“You just don’t get…You never did, and you never will.” Veronica repeatedly tells Tony over and over (past and present). I wanted to punch her in the face. Why? because I didn’t get it either. And I was worried I never would. And I’ve yet to, by the way. Veronica is an elusive memory, an elusive relationship, and never easily deciphered. She is a painful figure of the past, who, in the present, continues in much the same vein.

“There were some women who aren’t at all mysterious, but are only made so by men’s inability to understand them” (86). Veronica illustrates this beautifully. Tony doesn’t understand Veronica, his first serious relationship. However, his ex-wife Margaret feels she understands Veronica well enough, “She’s a fruitcake.” And this hard to dispute, actually. Even without Tony’s vague speculation that Veronica was “damaged” (46). And we come to use Margaret the same way Tony does, as the one who knows Tony well enough to make good objective assessments of the situation at hand. He tells her something, she runs it through a filter based in experience and returns with good advice. Not that he is obligated to take it.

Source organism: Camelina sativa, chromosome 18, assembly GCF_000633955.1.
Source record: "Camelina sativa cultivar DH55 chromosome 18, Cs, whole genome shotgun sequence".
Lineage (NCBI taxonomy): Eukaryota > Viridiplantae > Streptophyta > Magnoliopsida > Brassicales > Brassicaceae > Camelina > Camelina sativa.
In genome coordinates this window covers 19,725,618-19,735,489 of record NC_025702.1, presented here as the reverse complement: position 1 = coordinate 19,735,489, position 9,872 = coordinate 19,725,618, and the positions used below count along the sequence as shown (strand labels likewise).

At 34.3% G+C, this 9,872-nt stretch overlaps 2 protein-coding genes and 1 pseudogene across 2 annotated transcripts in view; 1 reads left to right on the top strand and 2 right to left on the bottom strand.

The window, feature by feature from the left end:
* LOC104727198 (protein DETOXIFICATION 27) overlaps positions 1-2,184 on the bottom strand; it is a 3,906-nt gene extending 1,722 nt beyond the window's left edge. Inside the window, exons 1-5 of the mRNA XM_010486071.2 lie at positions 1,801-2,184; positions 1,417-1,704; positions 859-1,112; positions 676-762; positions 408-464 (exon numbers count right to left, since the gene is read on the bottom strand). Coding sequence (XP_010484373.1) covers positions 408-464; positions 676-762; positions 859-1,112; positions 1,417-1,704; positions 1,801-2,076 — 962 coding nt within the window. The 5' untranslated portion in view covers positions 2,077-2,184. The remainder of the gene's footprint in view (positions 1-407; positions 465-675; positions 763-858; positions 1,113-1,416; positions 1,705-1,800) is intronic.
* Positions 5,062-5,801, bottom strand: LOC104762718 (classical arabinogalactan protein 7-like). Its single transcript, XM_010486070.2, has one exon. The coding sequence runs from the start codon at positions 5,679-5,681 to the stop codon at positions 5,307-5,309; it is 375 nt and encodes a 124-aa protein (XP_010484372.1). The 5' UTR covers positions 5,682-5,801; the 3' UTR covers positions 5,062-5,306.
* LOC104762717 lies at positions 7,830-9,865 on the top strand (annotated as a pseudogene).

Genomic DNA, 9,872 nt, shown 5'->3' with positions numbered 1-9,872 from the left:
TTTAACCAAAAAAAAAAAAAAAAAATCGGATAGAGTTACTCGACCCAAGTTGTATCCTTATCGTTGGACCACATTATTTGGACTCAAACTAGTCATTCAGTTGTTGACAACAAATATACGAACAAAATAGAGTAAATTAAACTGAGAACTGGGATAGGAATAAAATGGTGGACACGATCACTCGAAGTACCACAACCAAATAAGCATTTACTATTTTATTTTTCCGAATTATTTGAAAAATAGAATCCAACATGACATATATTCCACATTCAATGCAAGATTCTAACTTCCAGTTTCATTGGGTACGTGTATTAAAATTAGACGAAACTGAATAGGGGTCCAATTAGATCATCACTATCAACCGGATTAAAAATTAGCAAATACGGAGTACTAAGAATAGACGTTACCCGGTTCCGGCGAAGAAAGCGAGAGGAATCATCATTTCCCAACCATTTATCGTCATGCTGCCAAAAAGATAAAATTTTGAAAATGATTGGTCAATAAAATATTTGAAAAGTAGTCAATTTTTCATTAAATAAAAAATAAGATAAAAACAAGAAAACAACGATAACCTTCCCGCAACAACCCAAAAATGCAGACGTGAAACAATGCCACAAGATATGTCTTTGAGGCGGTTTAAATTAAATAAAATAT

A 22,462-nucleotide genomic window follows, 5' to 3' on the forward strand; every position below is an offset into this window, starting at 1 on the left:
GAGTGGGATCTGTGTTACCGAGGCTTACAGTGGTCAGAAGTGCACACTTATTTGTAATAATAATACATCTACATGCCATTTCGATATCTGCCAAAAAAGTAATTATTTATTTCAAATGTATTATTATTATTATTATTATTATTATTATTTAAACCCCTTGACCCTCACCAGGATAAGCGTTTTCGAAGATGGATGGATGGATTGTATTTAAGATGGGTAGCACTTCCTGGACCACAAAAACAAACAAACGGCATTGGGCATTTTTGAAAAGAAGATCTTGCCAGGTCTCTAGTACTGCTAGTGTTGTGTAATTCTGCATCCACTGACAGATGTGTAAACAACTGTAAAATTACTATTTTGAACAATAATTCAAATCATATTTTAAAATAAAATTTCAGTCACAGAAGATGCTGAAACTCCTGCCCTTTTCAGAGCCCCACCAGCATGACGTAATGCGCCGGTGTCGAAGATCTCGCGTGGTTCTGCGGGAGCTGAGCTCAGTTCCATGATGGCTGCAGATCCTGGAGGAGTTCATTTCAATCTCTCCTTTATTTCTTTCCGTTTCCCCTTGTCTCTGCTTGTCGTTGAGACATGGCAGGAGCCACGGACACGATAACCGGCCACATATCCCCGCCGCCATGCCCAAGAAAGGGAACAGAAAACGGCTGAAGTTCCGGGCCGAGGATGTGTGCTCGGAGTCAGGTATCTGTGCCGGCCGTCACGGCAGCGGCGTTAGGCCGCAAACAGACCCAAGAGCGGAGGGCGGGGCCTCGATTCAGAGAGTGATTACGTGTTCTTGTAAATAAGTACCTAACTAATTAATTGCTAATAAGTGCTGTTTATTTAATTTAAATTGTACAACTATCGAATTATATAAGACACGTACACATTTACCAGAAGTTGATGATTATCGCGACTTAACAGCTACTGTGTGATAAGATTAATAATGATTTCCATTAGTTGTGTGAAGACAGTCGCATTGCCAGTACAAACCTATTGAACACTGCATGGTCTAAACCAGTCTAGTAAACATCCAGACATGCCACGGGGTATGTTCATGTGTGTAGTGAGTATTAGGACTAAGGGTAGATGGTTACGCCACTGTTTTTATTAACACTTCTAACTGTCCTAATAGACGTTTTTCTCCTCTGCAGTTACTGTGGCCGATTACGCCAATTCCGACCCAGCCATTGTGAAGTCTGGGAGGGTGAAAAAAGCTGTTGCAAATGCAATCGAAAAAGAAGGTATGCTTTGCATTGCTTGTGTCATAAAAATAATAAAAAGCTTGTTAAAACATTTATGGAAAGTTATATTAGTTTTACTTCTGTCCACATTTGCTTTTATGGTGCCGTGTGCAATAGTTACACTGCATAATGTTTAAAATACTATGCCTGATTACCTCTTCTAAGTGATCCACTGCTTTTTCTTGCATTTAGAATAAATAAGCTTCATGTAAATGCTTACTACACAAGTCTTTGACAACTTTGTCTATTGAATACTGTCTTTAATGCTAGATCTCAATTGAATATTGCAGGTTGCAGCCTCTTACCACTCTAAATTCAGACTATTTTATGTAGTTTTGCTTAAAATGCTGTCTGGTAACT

“How often do we tell our own life story? How often do we adjust, embellish, make sly cuts? And the longer life goes on, the fewer are those around to challenge our account, to remind us that our life is not our life, merely the story we have told about our life. Told to others, but–mainly–to ourselves.” (104)

The visit of his past intrigues Tony enough to pursue a sense of closure, to reconcile memory with actual event, and to finally make sense of an otherwise senseless act. The Reader who hasn’t thrown the book aside pursues the same ending—only to find a sense of it. However, the mystery is not as compelling as the discussion on time, history, memory, responsibility, and accumulation.

Like the very first page, which read’s like a scavenger hunt’s list, the novel returns us to impressions, to marked images, at the end. In the “search for for possible hidden complexities” (5) in all we had come to study and learn, we are left (if not returned) to a feeling that is unpretentiously ascribed to and by the novel. The ending might not be the tidy one you want, but what you will get is a perfect one.